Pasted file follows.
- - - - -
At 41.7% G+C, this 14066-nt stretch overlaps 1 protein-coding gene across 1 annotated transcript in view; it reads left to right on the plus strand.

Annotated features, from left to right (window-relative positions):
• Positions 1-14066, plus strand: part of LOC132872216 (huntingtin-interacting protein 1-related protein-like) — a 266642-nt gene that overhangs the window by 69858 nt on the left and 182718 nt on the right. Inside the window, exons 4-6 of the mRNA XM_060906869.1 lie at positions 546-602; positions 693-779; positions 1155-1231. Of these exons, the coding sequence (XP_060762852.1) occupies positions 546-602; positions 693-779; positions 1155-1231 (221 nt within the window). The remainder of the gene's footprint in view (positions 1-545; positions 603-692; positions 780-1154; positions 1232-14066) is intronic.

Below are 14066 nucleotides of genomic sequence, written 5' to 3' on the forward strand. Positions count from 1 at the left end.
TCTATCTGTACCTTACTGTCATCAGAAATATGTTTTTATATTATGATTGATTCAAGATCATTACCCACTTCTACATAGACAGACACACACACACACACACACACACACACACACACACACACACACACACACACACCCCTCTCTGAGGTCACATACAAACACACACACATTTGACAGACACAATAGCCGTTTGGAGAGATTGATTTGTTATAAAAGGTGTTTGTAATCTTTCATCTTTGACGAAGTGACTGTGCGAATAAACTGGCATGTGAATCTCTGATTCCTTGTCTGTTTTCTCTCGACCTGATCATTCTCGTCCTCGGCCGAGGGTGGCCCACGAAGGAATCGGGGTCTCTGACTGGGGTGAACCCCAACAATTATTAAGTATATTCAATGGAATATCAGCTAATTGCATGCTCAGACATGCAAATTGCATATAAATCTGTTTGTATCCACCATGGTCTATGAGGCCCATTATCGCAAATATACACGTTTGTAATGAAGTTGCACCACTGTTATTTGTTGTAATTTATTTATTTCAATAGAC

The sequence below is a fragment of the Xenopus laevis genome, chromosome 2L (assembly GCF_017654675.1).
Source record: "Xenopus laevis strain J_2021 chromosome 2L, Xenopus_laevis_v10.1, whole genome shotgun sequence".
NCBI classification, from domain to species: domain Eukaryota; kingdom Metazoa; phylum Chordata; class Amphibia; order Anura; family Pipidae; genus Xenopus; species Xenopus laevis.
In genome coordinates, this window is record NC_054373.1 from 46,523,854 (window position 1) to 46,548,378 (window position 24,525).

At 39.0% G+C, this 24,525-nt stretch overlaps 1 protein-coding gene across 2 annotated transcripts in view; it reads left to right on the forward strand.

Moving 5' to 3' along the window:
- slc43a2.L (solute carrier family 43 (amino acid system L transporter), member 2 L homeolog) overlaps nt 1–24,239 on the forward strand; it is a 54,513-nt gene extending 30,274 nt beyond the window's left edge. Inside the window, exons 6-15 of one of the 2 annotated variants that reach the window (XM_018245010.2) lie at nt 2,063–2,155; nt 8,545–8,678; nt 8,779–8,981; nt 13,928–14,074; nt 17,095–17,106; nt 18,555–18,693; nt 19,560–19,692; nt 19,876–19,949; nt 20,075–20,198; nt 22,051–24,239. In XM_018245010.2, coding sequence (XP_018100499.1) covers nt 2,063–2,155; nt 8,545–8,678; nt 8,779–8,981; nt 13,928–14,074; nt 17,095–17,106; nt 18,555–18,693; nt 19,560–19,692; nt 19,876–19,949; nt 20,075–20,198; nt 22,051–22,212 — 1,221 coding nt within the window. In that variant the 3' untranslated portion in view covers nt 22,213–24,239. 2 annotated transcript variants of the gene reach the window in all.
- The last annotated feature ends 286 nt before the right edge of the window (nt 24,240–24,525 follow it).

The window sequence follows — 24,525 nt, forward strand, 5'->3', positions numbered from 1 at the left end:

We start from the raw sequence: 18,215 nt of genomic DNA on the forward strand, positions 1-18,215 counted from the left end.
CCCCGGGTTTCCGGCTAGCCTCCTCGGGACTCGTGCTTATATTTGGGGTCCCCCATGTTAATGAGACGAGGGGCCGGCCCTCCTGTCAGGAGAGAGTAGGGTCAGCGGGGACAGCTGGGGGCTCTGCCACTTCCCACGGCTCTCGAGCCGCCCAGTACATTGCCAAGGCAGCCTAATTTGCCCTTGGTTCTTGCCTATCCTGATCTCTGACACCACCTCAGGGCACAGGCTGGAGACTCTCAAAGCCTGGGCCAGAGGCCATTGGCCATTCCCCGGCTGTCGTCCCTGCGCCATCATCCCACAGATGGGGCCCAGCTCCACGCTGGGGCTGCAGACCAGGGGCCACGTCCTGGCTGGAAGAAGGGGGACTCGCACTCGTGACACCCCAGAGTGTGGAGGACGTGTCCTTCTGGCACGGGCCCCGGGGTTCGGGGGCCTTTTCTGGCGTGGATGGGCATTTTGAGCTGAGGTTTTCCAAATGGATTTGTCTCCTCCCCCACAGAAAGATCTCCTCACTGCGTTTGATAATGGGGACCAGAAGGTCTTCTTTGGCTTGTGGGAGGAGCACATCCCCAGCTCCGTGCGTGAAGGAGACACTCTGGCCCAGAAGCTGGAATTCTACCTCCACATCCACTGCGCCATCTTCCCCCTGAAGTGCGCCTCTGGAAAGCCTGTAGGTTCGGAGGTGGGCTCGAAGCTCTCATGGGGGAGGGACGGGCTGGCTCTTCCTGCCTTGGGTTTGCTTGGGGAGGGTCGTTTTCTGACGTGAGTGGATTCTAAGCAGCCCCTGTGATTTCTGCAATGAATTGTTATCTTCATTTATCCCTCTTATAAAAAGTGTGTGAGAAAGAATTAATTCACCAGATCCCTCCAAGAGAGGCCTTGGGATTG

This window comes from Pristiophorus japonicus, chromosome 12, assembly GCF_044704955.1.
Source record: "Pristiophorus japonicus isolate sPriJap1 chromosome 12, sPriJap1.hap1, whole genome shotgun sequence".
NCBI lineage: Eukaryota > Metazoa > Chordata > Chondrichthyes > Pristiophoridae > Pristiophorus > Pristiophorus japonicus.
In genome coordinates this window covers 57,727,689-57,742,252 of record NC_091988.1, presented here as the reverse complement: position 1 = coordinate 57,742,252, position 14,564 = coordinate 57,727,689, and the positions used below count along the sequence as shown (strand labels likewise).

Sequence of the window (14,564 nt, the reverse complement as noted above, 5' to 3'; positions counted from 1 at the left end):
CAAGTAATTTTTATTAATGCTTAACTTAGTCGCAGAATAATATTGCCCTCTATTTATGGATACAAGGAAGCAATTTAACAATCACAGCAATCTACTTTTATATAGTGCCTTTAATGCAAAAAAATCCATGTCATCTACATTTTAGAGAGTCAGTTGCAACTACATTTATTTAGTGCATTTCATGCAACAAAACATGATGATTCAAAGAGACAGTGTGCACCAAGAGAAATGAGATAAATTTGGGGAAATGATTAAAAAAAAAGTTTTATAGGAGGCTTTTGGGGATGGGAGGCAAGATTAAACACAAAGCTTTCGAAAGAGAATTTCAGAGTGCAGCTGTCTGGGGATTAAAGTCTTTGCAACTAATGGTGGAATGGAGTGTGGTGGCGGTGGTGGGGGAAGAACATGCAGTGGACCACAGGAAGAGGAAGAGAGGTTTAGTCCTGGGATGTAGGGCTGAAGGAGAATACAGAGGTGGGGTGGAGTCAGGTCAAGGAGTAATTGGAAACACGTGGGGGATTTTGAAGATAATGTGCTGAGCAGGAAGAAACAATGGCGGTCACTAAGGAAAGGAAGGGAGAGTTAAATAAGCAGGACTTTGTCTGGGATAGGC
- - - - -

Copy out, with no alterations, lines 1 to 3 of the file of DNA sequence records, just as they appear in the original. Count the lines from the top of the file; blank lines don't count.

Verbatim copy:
At 41.7% G+C, this 14066-nt stretch overlaps 1 protein-coding gene across 1 annotated transcript in view; it reads left to right on the plus strand.

Annotated features, from left to right (window-relative positions):
• Positions 1-14066, plus strand: part of LOC132872216 (huntingtin-interacting protein 1-related protein-like) — a 266642-nt gene that overhangs the window by 69858 nt on the left and 182718 nt on the right. Inside the window, exons 4-6 of the mRNA XM_060906869.1 lie at positions 546-602; positions 693-779; positions 1155-1231. Of these exons, the coding sequence (XP_060762852.1) occupies positions 546-602; positions 693-779; positions 1155-1231 (221 nt within the window). The remainder of the gene's footprint in view (positions 1-545; positions 603-692; positions 780-1154; positions 1232-14066) is intronic.